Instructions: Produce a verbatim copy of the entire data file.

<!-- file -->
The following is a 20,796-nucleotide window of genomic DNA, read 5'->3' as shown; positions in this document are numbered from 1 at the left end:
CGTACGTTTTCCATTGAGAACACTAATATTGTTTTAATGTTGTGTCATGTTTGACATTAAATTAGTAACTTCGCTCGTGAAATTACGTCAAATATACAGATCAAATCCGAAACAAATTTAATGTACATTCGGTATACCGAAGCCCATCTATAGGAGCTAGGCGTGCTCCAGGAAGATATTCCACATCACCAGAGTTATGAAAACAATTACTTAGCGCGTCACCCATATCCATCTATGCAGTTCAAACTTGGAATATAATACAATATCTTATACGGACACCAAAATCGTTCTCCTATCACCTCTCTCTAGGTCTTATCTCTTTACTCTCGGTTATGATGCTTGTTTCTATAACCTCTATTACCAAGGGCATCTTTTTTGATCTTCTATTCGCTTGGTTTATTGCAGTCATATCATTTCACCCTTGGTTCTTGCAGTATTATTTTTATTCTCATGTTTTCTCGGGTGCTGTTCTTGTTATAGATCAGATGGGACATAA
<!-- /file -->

The following is a 20,796-nucleotide window of genomic DNA, read 5'->3' as shown; positions in this document are numbered from 1 at the left end:
CGTACGTTTTCCATTGAGAACACTAATATTGTTTTAATGTTGTGTCATGTTTGACATTAAATTAGTAACTTCGCTCGTGAAATTACGTCAAATATACAGATCAAATCCGAAACAAATTTAATGTACATTCGGTATACCGAAGCCCATCTATAGGAGCTAGGCGTGCTCCAGGAAGATATTCCACATCACCAGAGTTATGAAAACAATTACTTAGCGCGTCACCCATATCCATCTATGCAGTTCAAACTTGGAATATAATACAATATCTTATACGGACACCAAAATCGTTCTCCTATCACCTCTCTCTAGGTCTTATCTCTTTACTCTCGGTTATGATGCTTGTTTCTATAACCTCTATTACCAAGGGCATCTTTTTTGATCTTCTATTCGCTTGGTTTATTGCAGTCATATCATTTCACCCTTGGTTCTTGCAGTATTATTTTTATTCTCATGTTTTCTCGGGTGCTGTTCTTGTTATAGATCAGATGGGACATAA